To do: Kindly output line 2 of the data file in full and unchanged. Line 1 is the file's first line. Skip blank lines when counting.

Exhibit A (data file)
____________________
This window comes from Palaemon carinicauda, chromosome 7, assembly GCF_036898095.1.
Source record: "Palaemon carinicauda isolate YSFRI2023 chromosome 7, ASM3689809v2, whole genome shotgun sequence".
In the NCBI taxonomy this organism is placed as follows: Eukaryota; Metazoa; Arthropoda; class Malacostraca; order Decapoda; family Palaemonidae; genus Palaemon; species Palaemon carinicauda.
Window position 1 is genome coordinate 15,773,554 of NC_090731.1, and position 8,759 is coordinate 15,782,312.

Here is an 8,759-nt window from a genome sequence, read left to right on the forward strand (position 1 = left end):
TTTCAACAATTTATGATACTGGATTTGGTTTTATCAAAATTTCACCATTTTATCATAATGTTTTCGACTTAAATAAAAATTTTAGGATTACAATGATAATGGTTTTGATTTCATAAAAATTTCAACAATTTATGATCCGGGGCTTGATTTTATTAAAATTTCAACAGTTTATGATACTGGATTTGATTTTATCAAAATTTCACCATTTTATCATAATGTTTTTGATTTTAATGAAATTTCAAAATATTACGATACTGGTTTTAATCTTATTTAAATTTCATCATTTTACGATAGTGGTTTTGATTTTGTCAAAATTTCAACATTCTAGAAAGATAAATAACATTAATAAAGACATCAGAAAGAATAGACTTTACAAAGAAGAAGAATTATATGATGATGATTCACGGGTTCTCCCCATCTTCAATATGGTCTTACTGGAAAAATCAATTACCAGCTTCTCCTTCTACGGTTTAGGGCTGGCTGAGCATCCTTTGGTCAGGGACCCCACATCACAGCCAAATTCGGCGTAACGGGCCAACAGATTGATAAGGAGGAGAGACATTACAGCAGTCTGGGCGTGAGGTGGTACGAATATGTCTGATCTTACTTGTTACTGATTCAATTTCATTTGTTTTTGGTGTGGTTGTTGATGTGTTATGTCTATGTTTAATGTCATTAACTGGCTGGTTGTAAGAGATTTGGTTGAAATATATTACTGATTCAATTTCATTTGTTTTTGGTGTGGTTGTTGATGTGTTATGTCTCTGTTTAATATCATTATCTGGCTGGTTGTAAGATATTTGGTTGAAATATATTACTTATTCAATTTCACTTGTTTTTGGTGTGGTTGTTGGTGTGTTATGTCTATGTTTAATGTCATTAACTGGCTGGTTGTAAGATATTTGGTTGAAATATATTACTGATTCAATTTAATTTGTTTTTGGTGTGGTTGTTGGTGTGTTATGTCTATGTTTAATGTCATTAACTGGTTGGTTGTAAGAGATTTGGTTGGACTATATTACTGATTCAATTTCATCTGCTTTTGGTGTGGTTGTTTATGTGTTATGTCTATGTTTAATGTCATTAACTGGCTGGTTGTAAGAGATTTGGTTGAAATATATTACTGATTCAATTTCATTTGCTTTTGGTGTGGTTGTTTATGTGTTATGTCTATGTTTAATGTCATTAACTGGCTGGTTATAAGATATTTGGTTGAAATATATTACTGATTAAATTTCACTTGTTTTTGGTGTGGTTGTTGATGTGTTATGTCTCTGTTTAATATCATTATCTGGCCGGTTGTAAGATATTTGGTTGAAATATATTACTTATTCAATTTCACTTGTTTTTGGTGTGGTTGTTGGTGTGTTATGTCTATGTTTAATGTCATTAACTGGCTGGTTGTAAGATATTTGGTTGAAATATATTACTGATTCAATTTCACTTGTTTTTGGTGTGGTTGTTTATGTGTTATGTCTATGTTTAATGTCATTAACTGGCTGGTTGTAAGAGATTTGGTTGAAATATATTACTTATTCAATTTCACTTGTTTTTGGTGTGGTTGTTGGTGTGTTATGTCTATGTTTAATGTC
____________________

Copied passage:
Source record: "Palaemon carinicauda isolate YSFRI2023 chromosome 7, ASM3689809v2, whole genome shotgun sequence".